Fashion & Media Innovation with Condé Nast


Fashion & Media Innovation with Condé Nast


Fashion & Media Innovation with Condé Nast

A couple of months ago, I attended a talk by Condé Nast on fashion innovation. The talk could be summed up into three powerful words: innovate or die. I sat gripped to this fascinating talk and this is what I learned...
Fashion Innovation with Condé Nast

What is Condé Nast?

Condé Nast is a traditional, global mass media company. The company was founded in 1909 by Condé Montrose Nast. The company is in charge of many brands, including Vogue, GQ, Glamour, Vanity Fair, Wired and Architectural Digest to name a few. Through its brands, Condé Nast attracts more than 84 million consumers in print, over 366 million in digital and 384 consumers across social platforms. During the 20th century, Condé Nast and its publications dominated the creative media sector. Their print magazines flew off the shelves, selling by the masses all over the world.
Fashion Innovation with Condé Nast

How the Blogging Industry Affected Print Magazine Sales

Fast forward to the 21st century and the situation began to change for Condé Nast. With the rise of websites, bloggers and social media influencers, they found themselves being replaced by a new type of media. The mid-2000s saw the rise of bloggers and less traditional forms of journalism.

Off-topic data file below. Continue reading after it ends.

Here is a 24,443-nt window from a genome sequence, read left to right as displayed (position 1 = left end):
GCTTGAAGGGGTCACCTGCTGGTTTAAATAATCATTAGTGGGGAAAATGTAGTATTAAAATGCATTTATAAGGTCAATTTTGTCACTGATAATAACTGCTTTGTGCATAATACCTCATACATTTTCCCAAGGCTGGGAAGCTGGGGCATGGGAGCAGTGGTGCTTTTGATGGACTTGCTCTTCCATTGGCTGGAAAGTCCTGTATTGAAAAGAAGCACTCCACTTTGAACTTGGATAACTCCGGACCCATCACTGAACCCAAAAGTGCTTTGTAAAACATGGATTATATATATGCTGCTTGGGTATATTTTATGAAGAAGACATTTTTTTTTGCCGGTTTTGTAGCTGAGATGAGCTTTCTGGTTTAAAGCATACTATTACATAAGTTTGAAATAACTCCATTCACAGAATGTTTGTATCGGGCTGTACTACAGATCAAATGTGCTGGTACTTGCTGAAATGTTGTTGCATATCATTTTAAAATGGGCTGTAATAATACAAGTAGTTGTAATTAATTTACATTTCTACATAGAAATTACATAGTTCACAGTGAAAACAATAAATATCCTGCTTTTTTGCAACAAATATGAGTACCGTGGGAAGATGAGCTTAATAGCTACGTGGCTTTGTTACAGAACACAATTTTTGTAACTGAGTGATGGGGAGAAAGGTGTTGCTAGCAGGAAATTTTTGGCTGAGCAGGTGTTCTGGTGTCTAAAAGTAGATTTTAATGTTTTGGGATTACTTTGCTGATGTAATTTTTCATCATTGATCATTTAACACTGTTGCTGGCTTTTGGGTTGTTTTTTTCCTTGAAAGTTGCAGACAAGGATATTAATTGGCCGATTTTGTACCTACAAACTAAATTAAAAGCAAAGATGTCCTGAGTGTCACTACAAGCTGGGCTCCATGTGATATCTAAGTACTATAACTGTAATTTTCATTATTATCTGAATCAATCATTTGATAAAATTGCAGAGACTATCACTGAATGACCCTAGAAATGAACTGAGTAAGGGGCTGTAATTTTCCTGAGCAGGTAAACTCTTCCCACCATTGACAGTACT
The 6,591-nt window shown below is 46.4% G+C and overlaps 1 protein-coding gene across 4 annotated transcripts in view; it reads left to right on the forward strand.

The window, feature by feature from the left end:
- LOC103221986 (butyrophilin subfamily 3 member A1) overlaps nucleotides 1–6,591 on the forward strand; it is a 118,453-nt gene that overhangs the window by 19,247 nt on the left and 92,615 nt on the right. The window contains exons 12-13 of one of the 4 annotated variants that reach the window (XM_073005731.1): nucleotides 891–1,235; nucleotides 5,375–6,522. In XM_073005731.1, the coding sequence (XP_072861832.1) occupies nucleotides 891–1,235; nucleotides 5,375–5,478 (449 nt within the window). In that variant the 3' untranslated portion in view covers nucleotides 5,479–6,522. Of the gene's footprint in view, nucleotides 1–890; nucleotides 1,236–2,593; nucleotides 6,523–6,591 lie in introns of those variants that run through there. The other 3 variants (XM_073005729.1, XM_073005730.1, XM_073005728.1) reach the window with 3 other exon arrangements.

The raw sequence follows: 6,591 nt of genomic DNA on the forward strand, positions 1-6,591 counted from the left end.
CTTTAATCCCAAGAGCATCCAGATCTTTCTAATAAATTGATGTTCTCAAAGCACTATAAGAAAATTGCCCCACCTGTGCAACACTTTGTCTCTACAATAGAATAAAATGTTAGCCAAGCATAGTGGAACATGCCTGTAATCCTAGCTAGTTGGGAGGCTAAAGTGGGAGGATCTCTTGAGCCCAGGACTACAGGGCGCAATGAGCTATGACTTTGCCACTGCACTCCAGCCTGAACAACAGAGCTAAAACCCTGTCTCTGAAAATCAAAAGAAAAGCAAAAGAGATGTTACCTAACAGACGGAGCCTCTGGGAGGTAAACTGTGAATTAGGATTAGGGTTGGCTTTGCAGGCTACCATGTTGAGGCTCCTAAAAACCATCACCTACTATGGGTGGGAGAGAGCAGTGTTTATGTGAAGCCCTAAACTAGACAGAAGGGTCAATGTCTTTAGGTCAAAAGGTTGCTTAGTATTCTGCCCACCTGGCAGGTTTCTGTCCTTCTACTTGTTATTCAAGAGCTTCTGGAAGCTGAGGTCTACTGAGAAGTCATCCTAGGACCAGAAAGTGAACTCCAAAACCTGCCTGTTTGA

The Rise of Bloggers and Influencers

If you’ve read the story of how I got into blogging, you will be familiar with the story of Tavi Gevinson. At the age of just 11, Tavi started a blog back in 2009, which consisted of her quirky daily outfit posts. The blog quickly got noticed and Tavi rose to fame as a new, interesting and somewhat unconventional fashion editor. This story inspired as many as it infuriated. It wasn’t just Tavi Gevinson that traditional journalists were targeting their anger towards, it was all bloggers. Many traditional journalists were not happy about bloggers replacing them on the front rows at fashion shows and receiving exclusive brand partnership deals that would have once been reserved for magazines and mainstream media.
This is perfectly understandable. Journalists study, work hard for years and rarely receive personal appraisal for their work as an individual, which is especially the case for magazine editors. Bloggers are praised for being diverse, forward-thinking and covering topics that really resonate with their audiences. Yet a blogger requires 0 formal qualifications in order to be successful. Despite many journalists across the world openly criticising bloggers as a new form of media, the blogging industry continued to grow.
The main issue is that absolutely anybody can setup a blog and label themselves a "blogger". Too many people think that they can earn a fast buck from setting up a blog filled with poorly written content, no business plan and lacking the dedication it takes to really succeed. Whether or not you side with traditional media or the new digital age, there’s no denying the hard work and commitment that goes into building a successful blog. It might be cheap and easy to start a blog, but no brand will pay good money and send cool stuff to the owner of a website that’s rarely updated and full of careless typos.